Grace Park is among the few Asians who holds a regular role in a hit TV show. Her character, Katherine Kim, plays into many stereotypes but breaks them as well. She's a powerful woman, mother, and wife, who is the breadwinner and realizes that she can't continually choose success, as her upbringing might suggest. Family is equally as important.
Priyanka Chopra - Quantico
Priyanka Chopra has a strong voice in the diversity conversation, saying that "Ambition has no color." Chopra is among a strong group of women representing the South Asian community, and even holds the title of the first Bollywood star obtaining a lead role in an American TV show. Quantico's casting of an Indian female lead is major progress.
Sofia Vergara - Modern Family
Sofia Vergara's portrayal of Gloria Delgado-Pritchett on Modern Family definitely doesn't stray from stereotypes but instead checks almost every one of them, from her exaggerated Spanish accent to her sassy attitude. Despite playing into the game, Vergara has found a way to become the highest-paid woman on television.
Zendaya Coleman - Euphoria
Zendaya's lead role as Rue in Euphoria is only among a few of her breakout roles on the big screen. She doesn't let her race hold her back or define what kind of roles she will audition for. She points out that she will absolutely audition for a role that's looking for a white girl, maybe she'll change their minds.
Constance Wu - Fresh Off the Boat
Constance Wu's portrayal of Jessica Huang, a stereotypical Asian-American tiger mom, on Fresh Off the Boat is nothing short of important. As Asian-Americans are represented slimly in entertainment, this show about an Asian-American family in a predominantly white neighborhood is a huge move for the Asian community.
Hannah Simone - New Girl
Hannah Simone as Cece on New Girl is another big win for South Asians in lead roles. Cece quickly became a regular as she made her way not only into Schmitt's heart but into the audience's as well. Her practices of traditional Indian celebrations allow the public to expose themselves to new cultures.
Melissa Fumero - Brooklyn Nine-Nine
Melissa Fumero who plays Amy Santiago on Brooklyn Nine-Nine discusses how she was surprised by the show's choice to cast two Latina women. The show does an outstanding job of not backing Santiago's character into the same old stereotypes but instead allowing for her to flourish and grow.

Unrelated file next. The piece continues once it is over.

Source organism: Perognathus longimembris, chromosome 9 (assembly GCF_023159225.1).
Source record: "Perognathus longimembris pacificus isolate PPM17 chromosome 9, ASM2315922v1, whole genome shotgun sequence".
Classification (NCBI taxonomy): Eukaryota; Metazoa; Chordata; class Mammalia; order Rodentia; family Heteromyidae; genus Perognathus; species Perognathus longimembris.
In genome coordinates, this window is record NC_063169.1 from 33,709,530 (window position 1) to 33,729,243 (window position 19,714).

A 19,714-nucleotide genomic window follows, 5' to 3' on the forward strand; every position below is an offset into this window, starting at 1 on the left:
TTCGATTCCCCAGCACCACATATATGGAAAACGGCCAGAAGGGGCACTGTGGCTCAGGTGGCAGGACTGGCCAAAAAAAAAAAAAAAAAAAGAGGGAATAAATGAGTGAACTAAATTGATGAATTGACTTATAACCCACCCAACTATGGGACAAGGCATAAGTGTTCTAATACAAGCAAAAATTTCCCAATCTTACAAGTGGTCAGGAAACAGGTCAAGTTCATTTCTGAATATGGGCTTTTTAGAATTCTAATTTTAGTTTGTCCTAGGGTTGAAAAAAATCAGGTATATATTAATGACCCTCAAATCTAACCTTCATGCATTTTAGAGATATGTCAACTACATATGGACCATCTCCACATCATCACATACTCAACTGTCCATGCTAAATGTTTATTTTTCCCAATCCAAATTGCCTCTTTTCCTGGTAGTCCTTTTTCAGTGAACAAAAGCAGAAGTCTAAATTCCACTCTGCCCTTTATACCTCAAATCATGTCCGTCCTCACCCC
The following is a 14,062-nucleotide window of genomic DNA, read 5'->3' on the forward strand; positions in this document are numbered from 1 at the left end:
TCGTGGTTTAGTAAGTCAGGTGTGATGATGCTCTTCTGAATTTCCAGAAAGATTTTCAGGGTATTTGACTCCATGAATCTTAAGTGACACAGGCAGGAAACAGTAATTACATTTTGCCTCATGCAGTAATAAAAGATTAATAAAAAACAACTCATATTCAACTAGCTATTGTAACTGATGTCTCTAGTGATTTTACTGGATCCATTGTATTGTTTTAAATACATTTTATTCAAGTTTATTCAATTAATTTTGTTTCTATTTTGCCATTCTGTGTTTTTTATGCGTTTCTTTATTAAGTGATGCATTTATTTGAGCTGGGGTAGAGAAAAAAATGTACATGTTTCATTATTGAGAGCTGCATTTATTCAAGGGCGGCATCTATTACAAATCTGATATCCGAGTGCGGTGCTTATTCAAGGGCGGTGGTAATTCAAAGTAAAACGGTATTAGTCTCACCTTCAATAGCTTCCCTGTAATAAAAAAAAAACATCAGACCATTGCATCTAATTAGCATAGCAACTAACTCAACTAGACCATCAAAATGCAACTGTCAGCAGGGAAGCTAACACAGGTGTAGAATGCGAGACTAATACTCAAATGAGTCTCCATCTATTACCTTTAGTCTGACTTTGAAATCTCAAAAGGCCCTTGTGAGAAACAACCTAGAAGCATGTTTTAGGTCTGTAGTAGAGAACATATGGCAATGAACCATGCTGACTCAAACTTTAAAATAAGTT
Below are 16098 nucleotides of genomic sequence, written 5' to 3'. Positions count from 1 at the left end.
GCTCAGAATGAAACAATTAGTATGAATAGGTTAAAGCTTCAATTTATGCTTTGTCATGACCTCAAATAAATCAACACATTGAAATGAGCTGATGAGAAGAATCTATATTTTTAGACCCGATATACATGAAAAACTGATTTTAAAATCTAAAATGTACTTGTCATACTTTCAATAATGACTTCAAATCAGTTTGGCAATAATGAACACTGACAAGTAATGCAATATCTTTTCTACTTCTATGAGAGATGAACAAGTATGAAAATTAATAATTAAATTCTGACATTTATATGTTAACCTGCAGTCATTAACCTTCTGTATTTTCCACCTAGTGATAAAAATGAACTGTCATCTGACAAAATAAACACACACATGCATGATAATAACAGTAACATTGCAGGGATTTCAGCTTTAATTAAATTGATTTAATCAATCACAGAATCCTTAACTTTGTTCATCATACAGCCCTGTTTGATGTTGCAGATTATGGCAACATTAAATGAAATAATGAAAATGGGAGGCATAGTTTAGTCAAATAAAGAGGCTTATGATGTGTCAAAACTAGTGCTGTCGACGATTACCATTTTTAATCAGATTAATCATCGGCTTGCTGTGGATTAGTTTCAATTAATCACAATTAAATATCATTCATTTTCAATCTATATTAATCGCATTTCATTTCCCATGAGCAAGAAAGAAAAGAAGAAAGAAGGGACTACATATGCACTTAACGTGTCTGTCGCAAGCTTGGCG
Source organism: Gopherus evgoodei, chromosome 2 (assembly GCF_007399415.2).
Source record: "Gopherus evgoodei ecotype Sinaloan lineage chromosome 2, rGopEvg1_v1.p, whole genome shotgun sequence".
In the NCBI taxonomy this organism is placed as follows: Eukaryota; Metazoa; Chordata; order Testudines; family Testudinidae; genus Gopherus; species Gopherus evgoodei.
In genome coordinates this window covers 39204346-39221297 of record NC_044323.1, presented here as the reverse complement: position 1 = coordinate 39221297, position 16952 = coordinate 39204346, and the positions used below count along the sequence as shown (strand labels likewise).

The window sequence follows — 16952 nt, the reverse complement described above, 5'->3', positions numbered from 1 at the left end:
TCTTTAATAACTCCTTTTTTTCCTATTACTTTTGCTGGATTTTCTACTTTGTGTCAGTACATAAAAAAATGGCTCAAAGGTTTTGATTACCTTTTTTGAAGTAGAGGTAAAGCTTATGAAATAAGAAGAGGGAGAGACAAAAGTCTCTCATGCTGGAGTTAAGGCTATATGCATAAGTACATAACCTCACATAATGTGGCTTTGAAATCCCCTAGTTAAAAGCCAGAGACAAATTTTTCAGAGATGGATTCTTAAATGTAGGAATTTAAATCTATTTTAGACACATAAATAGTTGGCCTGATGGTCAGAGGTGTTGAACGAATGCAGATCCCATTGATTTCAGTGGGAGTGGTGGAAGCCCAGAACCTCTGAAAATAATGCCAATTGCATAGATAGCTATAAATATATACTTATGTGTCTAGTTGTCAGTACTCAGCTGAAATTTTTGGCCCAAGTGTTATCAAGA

Susan Kelechi Watson - This Is Us
Susan Kelechi Watson's lead role as Beth Pearson on This Is Us is an important character and adds to black representation on television. The writer's room of the show itself is diverse and is what ultimately adds to the diversity in the show. Beth's strong and witty personality makes her a unique character who is still able to celebrate her roots.
Zoë Kravitz - Big Little Lies
Zoë Kravitz may not necessarily be among the leads in Big Little Lies, but her character Bonnie certainly has a leading role in the storyline of the biggest little lie on the show. Kravitz's biracial identity has handed power to her, and she feels proud to be mixed. She commented on being shut down on many roles because of her color, and rejection has only furthered her strength.
Aubrey Plaza - Parks and Recreation
Aubrey Plaza, popularly known as April Ludgate on Parks and Recreation, specifically asked the producers if her character could be half Hispanic, contributing to biracial representation. Plaza feels proud of her half Puerto Rican roots and continues to play a huge role in the diversity movement in Hollywood.
Nikohl Bosheri- The Bold Type
The Bold Type and its representation of a queer, feminist, Muslim woman as part of the leading cast is a huge win for the Muslim community. Many times Muslims are misrepresented or put into stereotypes they can never seem to break out of. But Nikohl Boosheri's character, Adena, completely defies the latter and lives unapologetically and presents a powerful role model for all women.